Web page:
Dogs Chasing Squirrels

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Monthly Archives: June 2020

Streaming a response in .NET Core WebApi

0

We, as web developers, should try to avoid loading files into memory before returning them via our APIs. Servers are a shared resource and so we’d like to use as little memory as we can. We do this by writing large responses out as a stream.

In the ASP.NET MVC days, I would use PushStreamContent to stream data out in a Web API. That doesn’t seem to exist in .NET core and, even if it did, we don’t need it anyway. There’s an easy way to get direct access to the output stream and that’s just with the controller’s this.Response.Body, which is a Stream.

In this sample, I just grab a file out of my downloads folder and stream it back out:

[HttpGet]
[Route( "streaming" )]
public async Task GetStreaming() {
    const string filePath = @"C:\Users\mike\Downloads\dotnet-sdk-3.1.201-win-x64.exe";
    this.Response.StatusCode = 200;
    this.Response.Headers.Add( HeaderNames.ContentDisposition, $"attachment; filename=\"{Path.GetFileName( filePath )}\"" );
    this.Response.Headers.Add( HeaderNames.ContentType, "application/octet-stream"  );
    var inputStream = new FileStream( filePath, FileMode.Open, FileAccess.Read );
    var outputStream = this.Response.Body;
    const int bufferSize = 1 << 10;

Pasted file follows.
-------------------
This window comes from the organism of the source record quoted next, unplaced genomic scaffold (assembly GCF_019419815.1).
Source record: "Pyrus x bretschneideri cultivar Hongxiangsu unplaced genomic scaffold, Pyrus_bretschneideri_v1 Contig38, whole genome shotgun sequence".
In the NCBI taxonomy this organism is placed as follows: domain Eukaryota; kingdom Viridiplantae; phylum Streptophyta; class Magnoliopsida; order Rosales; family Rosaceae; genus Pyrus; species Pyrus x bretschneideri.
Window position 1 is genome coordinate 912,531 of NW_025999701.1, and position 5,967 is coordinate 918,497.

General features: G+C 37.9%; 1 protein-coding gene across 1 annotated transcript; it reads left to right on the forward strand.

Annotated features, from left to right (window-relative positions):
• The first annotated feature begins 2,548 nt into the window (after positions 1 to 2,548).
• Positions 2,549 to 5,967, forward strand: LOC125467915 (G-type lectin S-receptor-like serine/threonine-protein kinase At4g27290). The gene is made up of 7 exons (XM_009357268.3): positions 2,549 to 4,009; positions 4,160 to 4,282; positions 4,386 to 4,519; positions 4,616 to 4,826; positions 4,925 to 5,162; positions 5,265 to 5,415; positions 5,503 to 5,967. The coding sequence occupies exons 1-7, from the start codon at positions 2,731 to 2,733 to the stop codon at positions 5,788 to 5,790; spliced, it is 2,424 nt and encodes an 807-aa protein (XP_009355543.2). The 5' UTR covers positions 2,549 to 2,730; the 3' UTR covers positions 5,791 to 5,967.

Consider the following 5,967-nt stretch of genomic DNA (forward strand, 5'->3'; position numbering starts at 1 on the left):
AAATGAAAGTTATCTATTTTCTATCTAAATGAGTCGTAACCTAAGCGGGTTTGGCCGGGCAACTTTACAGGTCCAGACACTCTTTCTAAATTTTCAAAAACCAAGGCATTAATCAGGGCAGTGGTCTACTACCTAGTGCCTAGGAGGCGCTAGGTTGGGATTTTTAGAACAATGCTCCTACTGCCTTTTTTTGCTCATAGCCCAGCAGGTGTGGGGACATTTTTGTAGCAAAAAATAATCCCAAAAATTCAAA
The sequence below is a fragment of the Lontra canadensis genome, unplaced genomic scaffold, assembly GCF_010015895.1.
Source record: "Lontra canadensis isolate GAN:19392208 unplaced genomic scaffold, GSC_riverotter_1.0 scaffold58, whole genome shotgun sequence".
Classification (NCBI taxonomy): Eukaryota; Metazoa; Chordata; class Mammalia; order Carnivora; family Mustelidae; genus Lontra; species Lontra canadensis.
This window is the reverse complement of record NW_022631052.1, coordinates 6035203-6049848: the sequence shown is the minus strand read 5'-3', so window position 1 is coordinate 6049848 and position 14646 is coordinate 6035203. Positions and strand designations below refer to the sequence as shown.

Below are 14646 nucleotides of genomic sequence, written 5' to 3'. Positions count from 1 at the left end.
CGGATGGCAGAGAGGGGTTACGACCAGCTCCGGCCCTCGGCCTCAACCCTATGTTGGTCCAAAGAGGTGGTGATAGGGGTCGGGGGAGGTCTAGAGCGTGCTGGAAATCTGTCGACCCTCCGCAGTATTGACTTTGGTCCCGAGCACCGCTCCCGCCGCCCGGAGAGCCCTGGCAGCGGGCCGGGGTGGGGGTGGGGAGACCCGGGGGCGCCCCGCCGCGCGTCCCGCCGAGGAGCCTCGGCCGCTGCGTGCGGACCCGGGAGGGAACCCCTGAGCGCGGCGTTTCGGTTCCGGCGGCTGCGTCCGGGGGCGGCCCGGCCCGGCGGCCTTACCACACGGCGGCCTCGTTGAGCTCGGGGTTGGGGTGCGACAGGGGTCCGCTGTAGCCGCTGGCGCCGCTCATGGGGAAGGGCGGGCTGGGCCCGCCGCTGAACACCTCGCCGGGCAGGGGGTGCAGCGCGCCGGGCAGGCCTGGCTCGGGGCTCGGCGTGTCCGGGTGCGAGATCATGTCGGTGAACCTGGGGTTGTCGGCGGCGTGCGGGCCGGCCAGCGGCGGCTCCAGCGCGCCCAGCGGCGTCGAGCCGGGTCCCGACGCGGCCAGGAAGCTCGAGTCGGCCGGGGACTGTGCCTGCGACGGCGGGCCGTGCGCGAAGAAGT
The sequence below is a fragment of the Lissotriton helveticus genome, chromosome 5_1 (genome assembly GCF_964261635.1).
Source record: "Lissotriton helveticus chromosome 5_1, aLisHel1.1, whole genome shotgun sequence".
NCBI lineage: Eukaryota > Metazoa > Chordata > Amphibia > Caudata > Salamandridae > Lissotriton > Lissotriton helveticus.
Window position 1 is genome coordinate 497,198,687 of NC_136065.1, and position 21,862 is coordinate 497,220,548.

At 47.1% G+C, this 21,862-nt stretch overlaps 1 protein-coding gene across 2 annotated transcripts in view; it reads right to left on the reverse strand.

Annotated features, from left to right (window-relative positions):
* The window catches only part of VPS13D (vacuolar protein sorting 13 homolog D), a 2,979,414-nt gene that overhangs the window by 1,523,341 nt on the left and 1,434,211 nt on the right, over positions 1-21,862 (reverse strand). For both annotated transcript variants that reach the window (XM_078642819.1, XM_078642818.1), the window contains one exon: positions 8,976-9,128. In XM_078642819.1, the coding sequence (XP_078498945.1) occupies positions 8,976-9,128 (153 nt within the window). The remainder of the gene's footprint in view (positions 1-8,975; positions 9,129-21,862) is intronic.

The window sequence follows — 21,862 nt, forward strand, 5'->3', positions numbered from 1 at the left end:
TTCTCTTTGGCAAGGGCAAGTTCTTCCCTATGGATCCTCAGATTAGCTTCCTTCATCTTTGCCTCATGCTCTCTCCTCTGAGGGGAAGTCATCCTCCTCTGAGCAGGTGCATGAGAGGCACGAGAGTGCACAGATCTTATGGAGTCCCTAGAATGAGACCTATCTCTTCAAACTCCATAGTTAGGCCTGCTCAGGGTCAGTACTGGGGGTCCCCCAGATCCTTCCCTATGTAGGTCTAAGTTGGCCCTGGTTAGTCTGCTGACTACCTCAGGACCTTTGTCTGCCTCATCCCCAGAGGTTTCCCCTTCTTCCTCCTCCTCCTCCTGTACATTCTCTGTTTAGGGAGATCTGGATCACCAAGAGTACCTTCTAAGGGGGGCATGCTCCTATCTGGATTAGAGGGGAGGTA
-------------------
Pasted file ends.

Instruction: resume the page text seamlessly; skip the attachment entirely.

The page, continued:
var buffer = new byte[bufferSize];
    while ( true ) {
        var bytesRead = await inputStream.ReadAsync( buffer, 0, bufferSize );
        if ( bytesRead == 0 ) break;
        await outputStream.WriteAsync( buffer, 0, bytesRead );
    }
    await outputStream.FlushAsync();
}

This does the same thing in F#:

[<HttpGet>]
[<Route("streaming")>]
member __.GetStreaming() = async {
    let filePath = @"C:\Users\mike\Downloads\dotnet-sdk-3.1.201-win-x64.exe"
    __.Response.StatusCode <- 200
    __.Response.Headers.Add( HeaderNames.ContentDisposition, StringValues( sprintf "attachment; filename=\"%s\"" ( System.IO.Path.GetFileName( filePath ) ) ) )
    __.Response.Headers.Add( HeaderNames.ContentType, StringValues( "application/octet-stream" ) )
    let inputStream = new FileStream( filePath, FileMode.Open, FileAccess.Read )
    let outputStream = __.Response.Body
    let bufferSize = 1 <<< 10
    let buffer = Array.zeroCreate<byte> bufferSize
    let mutable loop = true
    while loop do
        let! bytesRead = inputStream.ReadAsync( buffer, 0, bufferSize ) |> Async.AwaitTask
        match bytesRead with
        | 0 -> loop <- false
        | _ -> do! outputStream.WriteAsync( buffer, 0, bytesRead ) |> Async.AwaitTask
    do! outputStream.FlushAsync() |> Async.AwaitTask
    return EmptyResult()
}

A couple of important notes:
1. By default, you have to write to the stream using the Async methods. If you try to write with non-Async methods, you’ll get the error “Synchronous operations are disallowed. Call WriteAsync or set AllowSynchronousIO to true instead.” and, as the error says, you’ll have to enable the AllowSynchronousIO setting.
2. On C# you can have your streaming controller method return nothing at all. If you try the same on F#, you’ll get the error, midway through the response, “StatusCode cannot be set because the response has already started”. The solution to this is to have the method return an EmptyResult().